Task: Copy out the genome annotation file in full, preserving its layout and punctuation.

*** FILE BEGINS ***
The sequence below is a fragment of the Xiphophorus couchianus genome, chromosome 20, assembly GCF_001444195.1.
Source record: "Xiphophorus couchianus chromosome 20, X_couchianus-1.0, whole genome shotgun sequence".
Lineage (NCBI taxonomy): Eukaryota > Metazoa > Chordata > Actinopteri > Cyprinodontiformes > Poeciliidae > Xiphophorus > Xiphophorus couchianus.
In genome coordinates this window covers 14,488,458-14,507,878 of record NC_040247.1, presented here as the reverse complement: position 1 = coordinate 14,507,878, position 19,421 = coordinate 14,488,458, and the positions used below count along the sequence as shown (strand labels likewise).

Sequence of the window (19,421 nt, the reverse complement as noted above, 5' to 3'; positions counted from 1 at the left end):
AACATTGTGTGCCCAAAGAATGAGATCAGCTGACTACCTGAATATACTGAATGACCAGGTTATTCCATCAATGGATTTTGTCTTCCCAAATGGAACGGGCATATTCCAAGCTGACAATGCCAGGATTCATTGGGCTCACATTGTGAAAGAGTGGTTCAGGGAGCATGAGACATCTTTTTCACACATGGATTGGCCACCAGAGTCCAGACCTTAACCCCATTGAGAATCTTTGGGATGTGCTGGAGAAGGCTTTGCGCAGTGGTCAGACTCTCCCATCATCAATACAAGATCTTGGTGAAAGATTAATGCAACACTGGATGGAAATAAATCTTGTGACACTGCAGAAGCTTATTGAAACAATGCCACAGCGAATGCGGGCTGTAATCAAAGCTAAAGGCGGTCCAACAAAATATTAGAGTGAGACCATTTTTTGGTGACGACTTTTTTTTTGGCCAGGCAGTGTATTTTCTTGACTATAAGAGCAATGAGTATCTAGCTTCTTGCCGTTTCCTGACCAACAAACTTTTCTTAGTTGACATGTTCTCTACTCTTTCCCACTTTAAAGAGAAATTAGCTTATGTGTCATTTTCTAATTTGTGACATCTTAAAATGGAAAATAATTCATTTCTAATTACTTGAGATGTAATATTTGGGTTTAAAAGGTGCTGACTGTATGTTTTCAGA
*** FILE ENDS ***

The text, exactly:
The sequence below is a fragment of the Xiphophorus couchianus genome, chromosome 20, assembly GCF_001444195.1.
Source record: "Xiphophorus couchianus chromosome 20, X_couchianus-1.0, whole genome shotgun sequence".
Lineage (NCBI taxonomy): Eukaryota > Metazoa > Chordata > Actinopteri > Cyprinodontiformes > Poeciliidae > Xiphophorus > Xiphophorus couchianus.
In genome coordinates this window covers 14,488,458-14,507,878 of record NC_040247.1, presented here as the reverse complement: position 1 = coordinate 14,507,878, position 19,421 = coordinate 14,488,458, and the positions used below count along the sequence as shown (strand labels likewise).

Sequence of the window (19,421 nt, the reverse complement as noted above, 5' to 3'; positions counted from 1 at the left end):
AACATTGTGTGCCCAAAGAATGAGATCAGCTGACTACCTGAATATACTGAATGACCAGGTTATTCCATCAATGGATTTTGTCTTCCCAAATGGAACGGGCATATTCCAAGCTGACAATGCCAGGATTCATTGGGCTCACATTGTGAAAGAGTGGTTCAGGGAGCATGAGACATCTTTTTCACACATGGATTGGCCACCAGAGTCCAGACCTTAACCCCATTGAGAATCTTTGGGATGTGCTGGAGAAGGCTTTGCGCAGTGGTCAGACTCTCCCATCATCAATACAAGATCTTGGTGAAAGATTAATGCAACACTGGATGGAAATAAATCTTGTGACACTGCAGAAGCTTATTGAAACAATGCCACAGCGAATGCGGGCTGTAATCAAAGCTAAAGGCGGTCCAACAAAATATTAGAGTGAGACCATTTTTTGGTGACGACTTTTTTTTTGGCCAGGCAGTGTATTTTCTTGACTATAAGAGCAATGAGTATCTAGCTTCTTGCCGTTTCCTGACCAACAAACTTTTCTTAGTTGACATGTTCTCTACTCTTTCCCACTTTAAAGAGAAATTAGCTTATGTGTCATTTTCTAATTTGTGACATCTTAAAATGGAAAATAATTCATTTCTAATTACTTGAGATGTAATATTTGGGTTTAAAAGGTGCTGACTGTATGTTTTCAGA